For all children, participation and inclusion in community activities and in physical activity has many benefits. However, in general, children on the autism spectrum are less physically active and have lower rates of community participation compared to non-autistic children. Being ‘different’ can lead to children on the autism spectrum and their families being left out of mainstream community-based physical activity programs, such as sporting clubs.
In Australia, one very popular community-based weekly physical activity program is Nippers, which is provided each summer by surf lifesaving clubs at beaches across Australia. In 2017 Aspect Practice received funding to provide a program of support to surf lifesaving clubs in New South Wales and Queensland so that they could run Nippers sessions during the 2017-2018 summer that were adapted to be inclusive of children on the autism spectrum. This was called the Inclusive Beaches project.
What would an adapted program of Nippers need to provide so that children on the autism spectrum and their families could take part, feel included and have a good time? What support would clubs need?
To design the program of support, we needed to find out what made it either easier or more difficult for a child on the autism spectrum to enjoy, take part in and feel included at Nippers. To do this, we surveyed over 100 families across Australia with children on the autism spectrum about their experiences and perceptions of their child taking part in Nippers. This included families whose autistic child had attended Nippers, and those whose autistic child had not attended Nippers.
What we learnt
The research found that there were four factors that parents thought would make it either easier or more difficult for their child to participate in and feel included at Nippers:
- How well the program catered to their child’s autistic ways of being
- Whether the emphasis was on competition and pressure to perform, or on having a good time, and doing your best and taking part
- The understanding and support shown by others, including club personnel and other parents
- The additional supports that were available for their child.
Parents identified a range of program features and adaptations that could facilitate the participation and inclusion of their child, and commented in particular on the need for club personnel to receive training so that they had a sound understanding of autism and how to support and instruct autistic children; some parents suggested specialist Nippers programs for autistic children.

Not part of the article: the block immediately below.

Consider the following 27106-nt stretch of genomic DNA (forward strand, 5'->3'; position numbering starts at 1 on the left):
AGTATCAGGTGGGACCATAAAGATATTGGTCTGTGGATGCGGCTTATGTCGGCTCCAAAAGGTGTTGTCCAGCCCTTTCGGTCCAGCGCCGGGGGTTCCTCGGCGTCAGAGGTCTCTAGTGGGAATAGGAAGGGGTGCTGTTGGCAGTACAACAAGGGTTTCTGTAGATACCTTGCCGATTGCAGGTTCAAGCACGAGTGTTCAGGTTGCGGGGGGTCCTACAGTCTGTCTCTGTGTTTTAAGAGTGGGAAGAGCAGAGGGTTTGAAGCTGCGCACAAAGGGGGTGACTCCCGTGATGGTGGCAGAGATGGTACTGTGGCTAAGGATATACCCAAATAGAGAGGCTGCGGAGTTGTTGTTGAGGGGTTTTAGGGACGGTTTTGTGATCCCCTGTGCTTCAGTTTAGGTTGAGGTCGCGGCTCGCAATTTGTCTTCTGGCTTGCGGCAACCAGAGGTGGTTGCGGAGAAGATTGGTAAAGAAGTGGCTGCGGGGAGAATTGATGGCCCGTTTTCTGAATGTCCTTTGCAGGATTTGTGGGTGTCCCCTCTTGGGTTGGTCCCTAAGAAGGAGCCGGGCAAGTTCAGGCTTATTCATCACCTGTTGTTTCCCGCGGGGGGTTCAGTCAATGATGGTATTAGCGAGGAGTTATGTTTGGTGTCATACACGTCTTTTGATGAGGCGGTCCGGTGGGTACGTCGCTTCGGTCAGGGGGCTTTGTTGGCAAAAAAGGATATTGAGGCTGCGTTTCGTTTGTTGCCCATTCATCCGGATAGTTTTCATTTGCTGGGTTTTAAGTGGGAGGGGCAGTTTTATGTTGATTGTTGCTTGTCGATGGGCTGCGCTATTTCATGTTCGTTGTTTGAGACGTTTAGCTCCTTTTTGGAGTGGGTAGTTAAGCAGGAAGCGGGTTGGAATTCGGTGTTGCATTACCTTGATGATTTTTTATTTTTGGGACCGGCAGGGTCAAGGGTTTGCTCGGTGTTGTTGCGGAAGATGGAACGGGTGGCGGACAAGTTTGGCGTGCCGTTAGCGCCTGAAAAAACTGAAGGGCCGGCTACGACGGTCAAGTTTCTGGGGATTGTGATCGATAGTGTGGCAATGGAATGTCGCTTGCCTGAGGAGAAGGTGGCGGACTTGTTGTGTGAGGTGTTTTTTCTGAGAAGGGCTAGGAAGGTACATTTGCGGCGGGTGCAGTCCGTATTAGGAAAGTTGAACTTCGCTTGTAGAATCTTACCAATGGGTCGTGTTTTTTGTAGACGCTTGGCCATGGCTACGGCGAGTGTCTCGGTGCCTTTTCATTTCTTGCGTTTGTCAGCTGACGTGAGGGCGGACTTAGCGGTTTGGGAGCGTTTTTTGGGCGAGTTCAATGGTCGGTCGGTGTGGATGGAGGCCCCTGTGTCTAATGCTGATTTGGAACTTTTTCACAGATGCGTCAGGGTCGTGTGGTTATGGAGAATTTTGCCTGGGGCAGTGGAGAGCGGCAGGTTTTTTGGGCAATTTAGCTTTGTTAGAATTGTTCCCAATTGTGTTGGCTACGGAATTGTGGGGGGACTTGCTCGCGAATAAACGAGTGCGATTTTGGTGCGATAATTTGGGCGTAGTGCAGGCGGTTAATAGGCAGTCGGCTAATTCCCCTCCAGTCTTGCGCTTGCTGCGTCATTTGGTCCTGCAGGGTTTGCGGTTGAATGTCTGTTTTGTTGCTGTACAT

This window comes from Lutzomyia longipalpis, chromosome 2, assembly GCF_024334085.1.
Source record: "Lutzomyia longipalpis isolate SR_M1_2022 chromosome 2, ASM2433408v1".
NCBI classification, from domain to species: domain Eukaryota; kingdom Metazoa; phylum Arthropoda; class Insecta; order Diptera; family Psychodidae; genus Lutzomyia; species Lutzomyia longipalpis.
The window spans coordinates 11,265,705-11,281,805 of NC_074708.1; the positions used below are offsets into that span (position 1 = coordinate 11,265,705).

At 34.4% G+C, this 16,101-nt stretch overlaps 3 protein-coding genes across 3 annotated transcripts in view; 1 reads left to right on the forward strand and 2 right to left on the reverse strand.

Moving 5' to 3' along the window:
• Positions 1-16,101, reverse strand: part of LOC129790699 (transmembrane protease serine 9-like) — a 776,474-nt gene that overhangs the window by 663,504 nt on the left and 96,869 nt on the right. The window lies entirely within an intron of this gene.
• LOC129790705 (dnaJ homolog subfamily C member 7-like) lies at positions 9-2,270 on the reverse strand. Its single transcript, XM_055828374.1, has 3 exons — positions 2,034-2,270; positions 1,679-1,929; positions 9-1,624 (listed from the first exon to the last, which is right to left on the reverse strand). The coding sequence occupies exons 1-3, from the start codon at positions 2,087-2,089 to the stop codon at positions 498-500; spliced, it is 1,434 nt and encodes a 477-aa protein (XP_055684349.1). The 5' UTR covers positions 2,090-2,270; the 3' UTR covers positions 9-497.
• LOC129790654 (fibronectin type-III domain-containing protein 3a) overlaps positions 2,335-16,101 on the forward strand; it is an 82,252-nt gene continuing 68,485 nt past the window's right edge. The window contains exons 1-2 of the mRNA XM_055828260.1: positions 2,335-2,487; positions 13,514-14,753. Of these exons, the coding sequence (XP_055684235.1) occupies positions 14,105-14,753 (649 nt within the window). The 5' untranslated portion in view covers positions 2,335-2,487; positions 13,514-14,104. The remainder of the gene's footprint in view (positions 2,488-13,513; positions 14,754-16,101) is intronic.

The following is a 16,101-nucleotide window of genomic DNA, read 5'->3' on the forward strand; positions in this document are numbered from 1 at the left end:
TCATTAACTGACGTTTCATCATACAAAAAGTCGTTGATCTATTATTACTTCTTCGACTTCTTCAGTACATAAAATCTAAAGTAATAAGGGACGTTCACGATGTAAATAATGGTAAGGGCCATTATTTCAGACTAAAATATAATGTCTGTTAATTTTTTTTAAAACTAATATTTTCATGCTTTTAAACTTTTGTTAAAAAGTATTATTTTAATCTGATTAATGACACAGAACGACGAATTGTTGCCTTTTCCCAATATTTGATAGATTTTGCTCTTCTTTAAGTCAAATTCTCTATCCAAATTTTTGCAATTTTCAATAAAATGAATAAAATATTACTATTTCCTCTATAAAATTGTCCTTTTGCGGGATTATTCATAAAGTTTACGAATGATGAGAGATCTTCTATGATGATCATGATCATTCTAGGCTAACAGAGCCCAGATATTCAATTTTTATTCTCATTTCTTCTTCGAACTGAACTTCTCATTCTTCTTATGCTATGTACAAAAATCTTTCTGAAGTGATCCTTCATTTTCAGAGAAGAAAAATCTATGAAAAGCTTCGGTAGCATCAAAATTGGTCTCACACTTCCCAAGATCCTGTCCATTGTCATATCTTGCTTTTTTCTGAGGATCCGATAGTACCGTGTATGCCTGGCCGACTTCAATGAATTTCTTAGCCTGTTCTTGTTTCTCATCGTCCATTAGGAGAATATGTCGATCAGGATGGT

The extent of the barriers to participation and inclusion that we identified in this research demonstrated the significant needs of autistic children to have access to organised, community-based recreational activities that have been adapted to be inclusive of autistic children, and that this need may be largely unmet.
Making a difference
Aspect Practice has used the findings of this research to develop a range of methods and resources to guide clubs in adapting their Nippers sessions to make it easier for children on the autism spectrum to enjoy, take part in and feel included at the sessions. The Inclusive Beaches project team then also provided the participating clubs with training in autism-inclusive practice and supported the clubs to run adapted sessions of inclusive Nippers for children with special needs, including children on the autism spectrum.
We have also evaluated these Inclusive Beaches activities. This evaluation found that using simple adaptions and training that was evidenced by research was effective in making it easier for children on the autism spectrum to enjoy, take part in and feel included at Nippers, and that this approach could also be applied to many different community settings. The research highlighted two key factors for success in providing inclusive programs: firstly, the attitudes, knowledge and skills of personnel delivering the program; and secondly, adapted programs may require more resources and staffing than is provided in mainstream programs.
So, with the information provided by this research, surf live saving clubs across Australia now have access to a set of resources they can use to run Nippers sessions that are inclusive for children on the autism spectrum, developed by Aspect Practice.
Aspect research team
Kaaren Haas, ARCAP (Lead researcher)
Tom Tutton, Aspect Practice
Laura Catherall, Aspect Practice
Surf Life Saving Australia
The Inclusive Beaches program was funded by an Information, Linkages and Capacity Building (ILC) National Readiness Grant, through the Australian Government’s National Disability insurance Scheme.